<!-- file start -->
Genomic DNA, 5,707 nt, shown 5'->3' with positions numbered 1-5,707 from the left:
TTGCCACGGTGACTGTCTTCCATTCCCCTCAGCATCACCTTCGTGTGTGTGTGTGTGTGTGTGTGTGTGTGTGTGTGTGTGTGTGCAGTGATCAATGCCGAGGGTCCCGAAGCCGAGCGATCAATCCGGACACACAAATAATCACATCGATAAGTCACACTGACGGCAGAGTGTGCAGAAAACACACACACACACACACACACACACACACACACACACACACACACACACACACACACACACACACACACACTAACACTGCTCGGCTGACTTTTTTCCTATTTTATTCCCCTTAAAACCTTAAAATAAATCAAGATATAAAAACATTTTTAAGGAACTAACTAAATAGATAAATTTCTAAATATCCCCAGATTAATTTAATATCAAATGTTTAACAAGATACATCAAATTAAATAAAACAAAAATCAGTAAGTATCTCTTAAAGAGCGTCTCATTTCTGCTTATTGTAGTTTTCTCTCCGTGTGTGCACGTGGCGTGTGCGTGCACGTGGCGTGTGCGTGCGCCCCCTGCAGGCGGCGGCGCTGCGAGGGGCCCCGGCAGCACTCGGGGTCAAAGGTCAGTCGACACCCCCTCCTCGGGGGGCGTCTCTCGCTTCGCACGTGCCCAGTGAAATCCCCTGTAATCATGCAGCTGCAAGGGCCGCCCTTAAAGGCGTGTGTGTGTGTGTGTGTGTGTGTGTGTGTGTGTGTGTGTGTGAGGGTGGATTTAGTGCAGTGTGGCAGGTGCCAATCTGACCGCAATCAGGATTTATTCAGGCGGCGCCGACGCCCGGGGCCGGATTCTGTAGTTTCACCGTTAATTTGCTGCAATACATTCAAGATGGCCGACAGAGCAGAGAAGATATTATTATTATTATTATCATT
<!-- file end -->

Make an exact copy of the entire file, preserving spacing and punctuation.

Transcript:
Genomic DNA, 5,707 nt, shown 5'->3' with positions numbered 1-5,707 from the left:
TTGCCACGGTGACTGTCTTCCATTCCCCTCAGCATCACCTTCGTGTGTGTGTGTGTGTGTGTGTGTGTGTGTGTGTGTGTGTGTGCAGTGATCAATGCCGAGGGTCCCGAAGCCGAGCGATCAATCCGGACACACAAATAATCACATCGATAAGTCACACTGACGGCAGAGTGTGCAGAAAACACACACACACACACACACACACACACACACACACACACACACACACACACACACACACACACACACACACTAACACTGCTCGGCTGACTTTTTTCCTATTTTATTCCCCTTAAAACCTTAAAATAAATCAAGATATAAAAACATTTTTAAGGAACTAACTAAATAGATAAATTTCTAAATATCCCCAGATTAATTTAATATCAAATGTTTAACAAGATACATCAAATTAAATAAAACAAAAATCAGTAAGTATCTCTTAAAGAGCGTCTCATTTCTGCTTATTGTAGTTTTCTCTCCGTGTGTGCACGTGGCGTGTGCGTGCACGTGGCGTGTGCGTGCGCCCCCTGCAGGCGGCGGCGCTGCGAGGGGCCCCGGCAGCACTCGGGGTCAAAGGTCAGTCGACACCCCCTCCTCGGGGGGCGTCTCTCGCTTCGCACGTGCCCAGTGAAATCCCCTGTAATCATGCAGCTGCAAGGGCCGCCCTTAAAGGCGTGTGTGTGTGTGTGTGTGTGTGTGTGTGTGTGTGTGTGTGTGAGGGTGGATTTAGTGCAGTGTGGCAGGTGCCAATCTGACCGCAATCAGGATTTATTCAGGCGGCGCCGACGCCCGGGGCCGGATTCTGTAGTTTCACCGTTAATTTGCTGCAATACATTCAAGATGGCCGACAGAGCAGAGAAGATATTATTATTATTATTATCATT